The Centers for Disease Control and Prevention (CDC) recently reported that 6.3% of adults and 5.8% of children in the U.S. have food allergies. Nine out of ten of these allergies are caused by the following foods:
- Tree nuts
Eggs, milk, and peanuts cause the most allergies among children. Children often outgrow allergies, but peanuts, tree nuts, and shellfish are allergens that often remain throughout their lifetime.
Allergy Symptoms Vary
For some people, the reaction to a food allergy may be mild; for others, it can be life threatening. According to the FDA, symptoms might include:
- Flushed skin or rash
- Swelling of lips, tongue, and/or mouth
- Tingling or itchy sensation in mouth
- Swelling of throat or vocal chords
- Vomiting and/or diarrhea
- Abdominal cramps
- Coughing or wheezing
- Dizziness or lightheadedness
- Difficulty breathing
- Loss of consciousness
In Case of an Allergic Reaction:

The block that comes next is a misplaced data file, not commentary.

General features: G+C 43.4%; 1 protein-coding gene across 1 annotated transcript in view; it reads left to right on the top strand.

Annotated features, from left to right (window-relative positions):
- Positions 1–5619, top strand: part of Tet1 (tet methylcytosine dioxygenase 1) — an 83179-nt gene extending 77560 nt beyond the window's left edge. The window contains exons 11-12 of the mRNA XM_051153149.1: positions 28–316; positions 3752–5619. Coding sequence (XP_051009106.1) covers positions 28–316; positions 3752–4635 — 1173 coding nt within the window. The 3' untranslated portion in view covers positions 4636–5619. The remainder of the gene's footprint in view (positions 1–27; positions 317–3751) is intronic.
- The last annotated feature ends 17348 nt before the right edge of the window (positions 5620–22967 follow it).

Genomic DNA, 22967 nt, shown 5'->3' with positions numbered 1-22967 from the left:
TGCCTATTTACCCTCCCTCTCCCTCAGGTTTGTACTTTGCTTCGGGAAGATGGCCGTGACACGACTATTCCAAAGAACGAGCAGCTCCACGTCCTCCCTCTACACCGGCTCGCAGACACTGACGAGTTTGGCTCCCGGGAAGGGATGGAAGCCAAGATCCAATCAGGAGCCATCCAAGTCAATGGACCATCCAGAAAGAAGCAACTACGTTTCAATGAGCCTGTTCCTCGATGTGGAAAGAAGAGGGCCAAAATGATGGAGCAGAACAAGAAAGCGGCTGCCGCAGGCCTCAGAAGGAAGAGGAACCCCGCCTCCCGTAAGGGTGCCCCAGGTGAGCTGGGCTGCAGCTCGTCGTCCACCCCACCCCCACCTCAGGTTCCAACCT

- Stop eating the food immediately.
- Evaluate the need for medical intervention such as epinephrine (injection using an autoinjector such as the EpiPen®).
- Seek medical attention.
For less severe reactions that might include a few hives, mild swelling of the lip, runny nose, or vomiting once, an antihistamine like Benadryl® or Zyrtec® will work.
The FDA advises if you, your child, or another family member has an allergy, follow these tips:
- Always read food labels.
- Avoid foods that you or your family member are allergic to.
- Learn to recognize the symptoms of an allergic reaction and advise your child’s teacher about the symptoms, too.
- Know what to do in case an allergic reaction occurs. Plan ahead to have the proper medication on hand and access to emergency care.